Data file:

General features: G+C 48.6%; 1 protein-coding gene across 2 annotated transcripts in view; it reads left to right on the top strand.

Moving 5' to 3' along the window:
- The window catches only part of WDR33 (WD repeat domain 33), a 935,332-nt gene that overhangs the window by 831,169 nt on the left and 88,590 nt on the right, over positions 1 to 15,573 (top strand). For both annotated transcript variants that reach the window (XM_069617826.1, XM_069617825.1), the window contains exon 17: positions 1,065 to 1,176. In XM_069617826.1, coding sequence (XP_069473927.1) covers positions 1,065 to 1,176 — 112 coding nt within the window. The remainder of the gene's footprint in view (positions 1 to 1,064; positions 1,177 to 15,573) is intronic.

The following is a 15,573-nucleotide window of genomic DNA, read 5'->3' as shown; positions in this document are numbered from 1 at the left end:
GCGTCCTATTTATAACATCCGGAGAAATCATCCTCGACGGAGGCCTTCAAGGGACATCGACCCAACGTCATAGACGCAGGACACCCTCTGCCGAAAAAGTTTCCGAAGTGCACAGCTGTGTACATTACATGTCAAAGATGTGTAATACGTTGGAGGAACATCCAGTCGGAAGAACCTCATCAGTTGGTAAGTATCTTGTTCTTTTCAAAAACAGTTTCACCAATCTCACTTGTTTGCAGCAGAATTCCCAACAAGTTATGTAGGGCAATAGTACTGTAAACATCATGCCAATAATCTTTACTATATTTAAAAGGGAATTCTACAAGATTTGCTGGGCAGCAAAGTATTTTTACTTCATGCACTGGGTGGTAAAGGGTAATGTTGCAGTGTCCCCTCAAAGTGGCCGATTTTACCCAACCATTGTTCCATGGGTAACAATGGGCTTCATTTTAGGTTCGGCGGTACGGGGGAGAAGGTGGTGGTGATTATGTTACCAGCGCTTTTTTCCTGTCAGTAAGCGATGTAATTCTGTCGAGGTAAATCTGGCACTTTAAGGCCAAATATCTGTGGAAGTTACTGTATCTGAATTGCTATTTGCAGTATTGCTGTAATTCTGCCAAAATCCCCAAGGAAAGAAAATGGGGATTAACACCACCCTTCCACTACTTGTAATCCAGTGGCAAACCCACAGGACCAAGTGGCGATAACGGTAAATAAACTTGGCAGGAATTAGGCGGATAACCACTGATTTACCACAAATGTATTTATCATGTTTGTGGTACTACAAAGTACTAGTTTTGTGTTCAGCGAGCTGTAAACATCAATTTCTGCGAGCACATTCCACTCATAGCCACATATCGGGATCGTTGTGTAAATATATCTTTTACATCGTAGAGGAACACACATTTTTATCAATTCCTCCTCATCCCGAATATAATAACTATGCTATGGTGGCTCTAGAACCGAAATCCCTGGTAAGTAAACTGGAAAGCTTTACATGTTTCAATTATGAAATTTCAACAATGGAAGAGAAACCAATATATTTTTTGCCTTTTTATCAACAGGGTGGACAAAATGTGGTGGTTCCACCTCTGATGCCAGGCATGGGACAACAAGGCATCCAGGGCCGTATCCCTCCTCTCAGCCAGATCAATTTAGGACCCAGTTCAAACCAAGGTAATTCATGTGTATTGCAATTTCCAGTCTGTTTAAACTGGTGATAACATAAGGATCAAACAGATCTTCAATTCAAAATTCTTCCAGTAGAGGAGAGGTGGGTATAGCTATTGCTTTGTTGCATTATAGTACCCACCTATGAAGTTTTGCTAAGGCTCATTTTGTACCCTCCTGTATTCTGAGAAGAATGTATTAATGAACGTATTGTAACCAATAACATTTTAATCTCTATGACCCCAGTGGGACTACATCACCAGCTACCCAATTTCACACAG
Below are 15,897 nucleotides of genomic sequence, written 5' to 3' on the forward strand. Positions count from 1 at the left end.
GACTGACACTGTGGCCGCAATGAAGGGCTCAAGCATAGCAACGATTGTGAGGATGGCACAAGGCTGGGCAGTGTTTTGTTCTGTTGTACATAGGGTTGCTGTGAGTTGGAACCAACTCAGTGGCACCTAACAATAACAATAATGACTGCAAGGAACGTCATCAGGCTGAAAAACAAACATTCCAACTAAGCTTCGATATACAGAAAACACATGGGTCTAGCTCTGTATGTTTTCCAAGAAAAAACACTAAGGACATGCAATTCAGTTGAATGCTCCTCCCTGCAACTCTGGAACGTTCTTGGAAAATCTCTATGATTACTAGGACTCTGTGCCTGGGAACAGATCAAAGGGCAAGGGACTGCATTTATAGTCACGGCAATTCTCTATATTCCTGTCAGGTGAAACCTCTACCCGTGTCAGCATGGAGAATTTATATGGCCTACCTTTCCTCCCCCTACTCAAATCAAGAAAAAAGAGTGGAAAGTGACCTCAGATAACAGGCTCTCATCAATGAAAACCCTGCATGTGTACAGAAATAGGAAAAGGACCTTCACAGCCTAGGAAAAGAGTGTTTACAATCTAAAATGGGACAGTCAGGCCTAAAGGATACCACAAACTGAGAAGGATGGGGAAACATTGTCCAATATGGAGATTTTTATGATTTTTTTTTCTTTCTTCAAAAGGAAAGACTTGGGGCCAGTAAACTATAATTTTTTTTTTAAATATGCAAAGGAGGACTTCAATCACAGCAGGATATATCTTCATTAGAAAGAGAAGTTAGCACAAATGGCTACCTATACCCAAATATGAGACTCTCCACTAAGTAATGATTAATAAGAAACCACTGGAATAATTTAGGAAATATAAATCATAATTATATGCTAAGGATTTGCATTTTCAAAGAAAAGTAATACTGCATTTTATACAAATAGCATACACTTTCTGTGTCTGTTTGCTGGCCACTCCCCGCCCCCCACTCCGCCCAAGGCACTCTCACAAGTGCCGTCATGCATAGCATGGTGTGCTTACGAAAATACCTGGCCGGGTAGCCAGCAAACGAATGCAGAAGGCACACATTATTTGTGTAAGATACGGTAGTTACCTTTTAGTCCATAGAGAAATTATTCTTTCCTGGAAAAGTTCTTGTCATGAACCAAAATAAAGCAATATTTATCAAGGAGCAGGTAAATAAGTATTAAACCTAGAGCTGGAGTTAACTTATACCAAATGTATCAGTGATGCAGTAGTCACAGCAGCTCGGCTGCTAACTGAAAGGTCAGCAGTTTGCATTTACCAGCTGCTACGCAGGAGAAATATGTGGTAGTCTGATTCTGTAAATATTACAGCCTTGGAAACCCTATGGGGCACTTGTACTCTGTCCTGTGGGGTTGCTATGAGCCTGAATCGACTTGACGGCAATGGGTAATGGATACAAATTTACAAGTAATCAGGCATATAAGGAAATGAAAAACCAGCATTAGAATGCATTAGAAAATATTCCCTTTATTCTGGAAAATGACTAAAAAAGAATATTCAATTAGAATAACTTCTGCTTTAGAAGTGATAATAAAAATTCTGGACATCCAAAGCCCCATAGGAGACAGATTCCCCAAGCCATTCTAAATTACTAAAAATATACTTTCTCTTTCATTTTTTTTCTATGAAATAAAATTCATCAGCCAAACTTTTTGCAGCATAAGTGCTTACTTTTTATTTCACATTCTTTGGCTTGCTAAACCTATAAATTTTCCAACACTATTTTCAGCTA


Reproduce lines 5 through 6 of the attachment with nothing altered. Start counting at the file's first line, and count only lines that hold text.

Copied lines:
GCGTCCTATTTATAACATCCGGAGAAATCATCCTCGACGGAGGCCTTCAAGGGACATCGACCCAACGTCATAGACGCAGGACACCCTCTGCCGAAAAAGTTTCCGAAGTGCACAGCTGTGTACATTACATGTCAAAGATGTGTAATACGTTGGAGGAACATCCAGTCGGAAGAACCTCATCAGTTGGTAAGTATCTTGTTCTTTTCAAAAACAGTTTCACCAATCTCACTTGTTTGCAGCAGAATTCCCAACAAGTTATGTAGGGCAATAGTACTGTAAACATCATGCCAATAATCTTTACTATATTTAAAAGGGAATTCTACAAGATTTGCTGGGCAGCAAAGTATTTTTACTTCATGCACTGGGTGGTAAAGGGTAATGTTGCAGTGTCCCCTCAAAGTGGCCGATTTTACCCAACCATTGTTCCATGGGTAACAATGGGCTTCATTTTAGGTTCGGCGGTACGGGGGAGAAGGTGGTGGTGATTATGTTACCAGCGCTTTTTTCCTGTCAGTAAGCGATGTAATTCTGTCGAGGTAAATCTGGCACTTTAAGGCCAAATATCTGTGGAAGTTACTGTATCTGAATTGCTATTTGCAGTATTGCTGTAATTCTGCCAAAATCCCCAAGGAAAGAAAATGGGGATTAACACCACCCTTCCACTACTTGTAATCCAGTGGCAAACCCACAGGACCAAGTGGCGATAACGGTAAATAAACTTGGCAGGAATTAGGCGGATAACCACTGATTTACCACAAATGTATTTATCATGTTTGTGGTACTACAAAGTACTAGTTTTGTGTTCAGCGAGCTGTAAACATCAATTTCTGCGAGCACATTCCACTCATAGCCACATATCGGGATCGTTGTGTAAATATATCTTTTACATCGTAGAGGAACACACATTTTTATCAATTCCTCCTCATCCCGAATATAATAACTATGCTATGGTGGCTCTAGAACCGAAATCCCTGGTAAGTAAACTGGAAAGCTTTACATGTTTCAATTATGAAATTTCAACAATGGAAGAGAAACCAATATATTTTTTGCCTTTTTATCAACAGGGTGGACAAAATGTGGTGGTTCCACCTCTGATGCCAGGCATGGGACAACAAGGCATCCAGGGCCGTATCCCTCCTCTCAGCCAGATCAATTTAGGACCCAGTTCAAACCAAGGTAATTCATGTGTATTGCAATTTCCAGTCTGTTTAAACTGGTGATAACATAAGGATCAAACAGATCTTCAATTCAAAATTCTTCCAGTAGAGGAGAGGTGGGTATAGCTATTGCTTTGTTGCATTATAGTACCCACCTATGAAGTTTTGCTAAGGCTCATTTTGTACCCTCCTGTATTCTGAGAAGAATGTATTAATGAACGTATTGTAACCAATAACATTTTAATCTCTATGACCCCAGTGGGACTACATCACCAGCTACCCAATTTCACACAG
Below are 15,897 nucleotides of genomic sequence, written 5' to 3' on the forward strand. Positions count from 1 at the left end.